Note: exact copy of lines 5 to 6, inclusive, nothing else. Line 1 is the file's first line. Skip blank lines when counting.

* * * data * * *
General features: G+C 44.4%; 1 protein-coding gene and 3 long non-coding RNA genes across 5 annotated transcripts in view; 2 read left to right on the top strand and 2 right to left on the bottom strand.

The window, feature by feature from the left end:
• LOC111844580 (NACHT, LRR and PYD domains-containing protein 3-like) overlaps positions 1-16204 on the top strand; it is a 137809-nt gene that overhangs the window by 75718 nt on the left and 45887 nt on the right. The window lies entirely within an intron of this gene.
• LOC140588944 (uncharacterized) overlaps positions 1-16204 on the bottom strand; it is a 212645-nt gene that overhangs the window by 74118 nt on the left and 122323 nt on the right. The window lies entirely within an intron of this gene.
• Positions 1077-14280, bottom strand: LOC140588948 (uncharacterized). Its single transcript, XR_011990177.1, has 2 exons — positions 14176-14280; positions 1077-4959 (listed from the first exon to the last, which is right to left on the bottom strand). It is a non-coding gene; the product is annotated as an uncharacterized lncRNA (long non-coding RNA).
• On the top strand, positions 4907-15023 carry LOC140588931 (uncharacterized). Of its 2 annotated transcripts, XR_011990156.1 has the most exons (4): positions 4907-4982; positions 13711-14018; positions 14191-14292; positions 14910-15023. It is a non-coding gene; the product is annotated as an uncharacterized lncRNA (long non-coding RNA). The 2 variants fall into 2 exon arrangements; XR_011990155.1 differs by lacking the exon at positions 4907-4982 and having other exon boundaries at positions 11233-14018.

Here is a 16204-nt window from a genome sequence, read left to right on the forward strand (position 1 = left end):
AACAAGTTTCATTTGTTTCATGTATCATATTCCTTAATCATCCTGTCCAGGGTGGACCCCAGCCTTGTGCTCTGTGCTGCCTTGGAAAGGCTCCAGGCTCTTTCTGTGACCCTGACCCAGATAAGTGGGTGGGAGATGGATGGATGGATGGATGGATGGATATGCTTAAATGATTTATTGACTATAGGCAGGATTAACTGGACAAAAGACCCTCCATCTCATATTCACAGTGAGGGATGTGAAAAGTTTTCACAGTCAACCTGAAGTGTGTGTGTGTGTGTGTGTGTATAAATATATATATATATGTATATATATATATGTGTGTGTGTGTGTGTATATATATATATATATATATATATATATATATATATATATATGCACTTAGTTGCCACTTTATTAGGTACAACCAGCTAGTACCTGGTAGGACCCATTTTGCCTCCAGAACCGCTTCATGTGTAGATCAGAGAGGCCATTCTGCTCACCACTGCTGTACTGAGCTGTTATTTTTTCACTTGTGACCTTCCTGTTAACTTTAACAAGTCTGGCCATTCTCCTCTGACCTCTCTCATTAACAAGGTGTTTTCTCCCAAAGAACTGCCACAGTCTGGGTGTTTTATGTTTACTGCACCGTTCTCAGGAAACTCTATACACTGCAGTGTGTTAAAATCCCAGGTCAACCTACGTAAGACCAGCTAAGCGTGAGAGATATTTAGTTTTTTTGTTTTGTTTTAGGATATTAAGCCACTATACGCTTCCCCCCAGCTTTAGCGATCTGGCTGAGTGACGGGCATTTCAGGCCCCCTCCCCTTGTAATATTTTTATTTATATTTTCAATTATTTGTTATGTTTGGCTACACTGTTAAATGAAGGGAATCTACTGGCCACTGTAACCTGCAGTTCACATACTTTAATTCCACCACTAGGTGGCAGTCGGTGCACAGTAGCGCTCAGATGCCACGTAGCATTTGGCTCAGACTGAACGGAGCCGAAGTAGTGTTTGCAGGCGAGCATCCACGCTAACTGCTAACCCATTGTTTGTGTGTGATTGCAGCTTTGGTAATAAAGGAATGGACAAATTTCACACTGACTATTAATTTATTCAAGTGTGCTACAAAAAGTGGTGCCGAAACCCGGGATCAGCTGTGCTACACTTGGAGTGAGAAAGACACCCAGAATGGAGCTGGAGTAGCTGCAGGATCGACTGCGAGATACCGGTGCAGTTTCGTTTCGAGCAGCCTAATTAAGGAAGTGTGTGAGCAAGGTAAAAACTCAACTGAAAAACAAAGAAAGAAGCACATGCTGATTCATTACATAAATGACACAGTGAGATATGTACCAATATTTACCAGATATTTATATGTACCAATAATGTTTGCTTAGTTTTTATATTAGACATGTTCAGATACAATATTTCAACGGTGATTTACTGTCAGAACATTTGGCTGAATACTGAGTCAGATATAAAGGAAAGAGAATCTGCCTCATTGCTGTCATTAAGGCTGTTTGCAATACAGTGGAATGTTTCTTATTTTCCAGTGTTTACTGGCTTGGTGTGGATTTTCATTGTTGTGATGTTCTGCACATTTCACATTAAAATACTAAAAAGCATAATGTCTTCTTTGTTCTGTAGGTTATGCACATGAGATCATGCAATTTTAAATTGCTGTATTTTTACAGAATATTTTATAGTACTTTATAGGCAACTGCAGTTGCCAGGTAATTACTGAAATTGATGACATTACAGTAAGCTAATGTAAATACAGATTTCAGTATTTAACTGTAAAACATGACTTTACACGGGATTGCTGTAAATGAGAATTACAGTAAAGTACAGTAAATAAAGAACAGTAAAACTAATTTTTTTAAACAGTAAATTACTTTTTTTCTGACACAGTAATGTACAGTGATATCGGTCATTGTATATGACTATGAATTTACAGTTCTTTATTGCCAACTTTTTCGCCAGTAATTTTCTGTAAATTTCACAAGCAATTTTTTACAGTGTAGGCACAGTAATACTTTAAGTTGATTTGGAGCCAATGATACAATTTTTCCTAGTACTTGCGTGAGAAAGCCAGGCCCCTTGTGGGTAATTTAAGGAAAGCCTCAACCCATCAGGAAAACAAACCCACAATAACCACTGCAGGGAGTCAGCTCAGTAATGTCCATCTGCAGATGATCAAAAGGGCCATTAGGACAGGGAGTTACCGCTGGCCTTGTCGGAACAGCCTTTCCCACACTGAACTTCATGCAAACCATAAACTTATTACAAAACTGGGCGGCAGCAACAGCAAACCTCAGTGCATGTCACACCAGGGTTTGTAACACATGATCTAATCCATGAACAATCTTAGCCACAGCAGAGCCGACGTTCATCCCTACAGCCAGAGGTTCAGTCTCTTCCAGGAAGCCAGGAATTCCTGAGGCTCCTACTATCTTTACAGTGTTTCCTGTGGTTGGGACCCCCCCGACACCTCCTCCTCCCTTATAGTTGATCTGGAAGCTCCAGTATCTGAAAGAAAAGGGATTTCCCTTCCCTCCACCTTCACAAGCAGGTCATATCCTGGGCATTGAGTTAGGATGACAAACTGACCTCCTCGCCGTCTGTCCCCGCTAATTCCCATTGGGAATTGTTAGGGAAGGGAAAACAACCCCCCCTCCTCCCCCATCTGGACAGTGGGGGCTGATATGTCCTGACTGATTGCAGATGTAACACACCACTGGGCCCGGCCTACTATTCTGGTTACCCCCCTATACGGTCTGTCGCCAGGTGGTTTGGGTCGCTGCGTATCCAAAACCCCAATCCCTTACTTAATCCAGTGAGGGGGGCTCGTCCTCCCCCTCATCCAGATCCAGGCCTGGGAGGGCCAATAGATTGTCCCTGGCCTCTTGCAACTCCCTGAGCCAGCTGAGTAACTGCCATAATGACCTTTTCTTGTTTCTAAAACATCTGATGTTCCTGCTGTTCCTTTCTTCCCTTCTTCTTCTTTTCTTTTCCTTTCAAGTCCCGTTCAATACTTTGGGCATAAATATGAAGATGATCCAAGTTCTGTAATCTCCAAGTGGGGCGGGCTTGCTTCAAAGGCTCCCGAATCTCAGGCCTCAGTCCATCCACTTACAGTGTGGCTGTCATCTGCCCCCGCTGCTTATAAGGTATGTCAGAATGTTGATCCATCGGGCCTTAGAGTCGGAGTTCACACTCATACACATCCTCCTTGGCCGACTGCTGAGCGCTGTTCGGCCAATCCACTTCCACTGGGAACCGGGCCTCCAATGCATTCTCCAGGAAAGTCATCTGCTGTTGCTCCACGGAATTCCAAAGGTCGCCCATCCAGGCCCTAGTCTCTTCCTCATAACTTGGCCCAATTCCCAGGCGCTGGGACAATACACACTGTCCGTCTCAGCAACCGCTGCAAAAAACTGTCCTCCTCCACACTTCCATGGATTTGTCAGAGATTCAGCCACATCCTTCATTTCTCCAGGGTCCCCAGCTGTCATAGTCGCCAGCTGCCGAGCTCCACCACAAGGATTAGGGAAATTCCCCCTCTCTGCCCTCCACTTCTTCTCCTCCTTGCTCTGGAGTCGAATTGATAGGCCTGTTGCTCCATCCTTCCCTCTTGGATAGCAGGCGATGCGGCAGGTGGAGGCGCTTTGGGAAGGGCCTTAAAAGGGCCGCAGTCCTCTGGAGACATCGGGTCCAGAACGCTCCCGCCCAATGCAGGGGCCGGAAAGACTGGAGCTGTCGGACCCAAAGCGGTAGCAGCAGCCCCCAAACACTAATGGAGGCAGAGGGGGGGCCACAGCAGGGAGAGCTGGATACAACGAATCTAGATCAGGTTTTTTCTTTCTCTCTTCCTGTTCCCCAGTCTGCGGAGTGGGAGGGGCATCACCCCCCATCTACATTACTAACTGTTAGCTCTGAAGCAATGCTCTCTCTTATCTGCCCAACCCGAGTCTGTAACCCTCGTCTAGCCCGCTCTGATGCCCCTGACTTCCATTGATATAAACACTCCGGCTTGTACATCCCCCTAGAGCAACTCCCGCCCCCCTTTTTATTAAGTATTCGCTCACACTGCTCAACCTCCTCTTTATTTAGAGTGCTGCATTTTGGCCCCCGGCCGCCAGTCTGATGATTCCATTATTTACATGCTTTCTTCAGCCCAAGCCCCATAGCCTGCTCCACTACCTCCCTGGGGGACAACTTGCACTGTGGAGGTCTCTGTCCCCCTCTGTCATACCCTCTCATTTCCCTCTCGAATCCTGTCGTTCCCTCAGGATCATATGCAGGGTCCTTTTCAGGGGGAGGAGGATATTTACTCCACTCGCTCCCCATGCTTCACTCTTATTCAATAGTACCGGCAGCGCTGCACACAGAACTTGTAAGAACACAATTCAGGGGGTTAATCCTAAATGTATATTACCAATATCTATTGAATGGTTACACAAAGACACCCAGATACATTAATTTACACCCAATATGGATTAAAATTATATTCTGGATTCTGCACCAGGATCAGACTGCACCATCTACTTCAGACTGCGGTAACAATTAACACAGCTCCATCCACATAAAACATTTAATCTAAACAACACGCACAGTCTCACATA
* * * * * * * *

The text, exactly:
• Positions 1077-14280, bottom strand: LOC140588948 (uncharacterized). Its single transcript, XR_011990177.1, has 2 exons — positions 14176-14280; positions 1077-4959 (listed from the first exon to the last, which is right to left on the bottom strand). It is a non-coding gene; the product is annotated as an uncharacterized lncRNA (long non-coding RNA).
• On the top strand, positions 4907-15023 carry LOC140588931 (uncharacterized). Of its 2 annotated transcripts, XR_011990156.1 has the most exons (4): positions 4907-4982; positions 13711-14018; positions 14191-14292; positions 14910-15023. It is a non-coding gene; the product is annotated as an uncharacterized lncRNA (long non-coding RNA). The 2 variants fall into 2 exon arrangements; XR_011990155.1 differs by lacking the exon at positions 4907-4982 and having other exon boundaries at positions 11233-14018.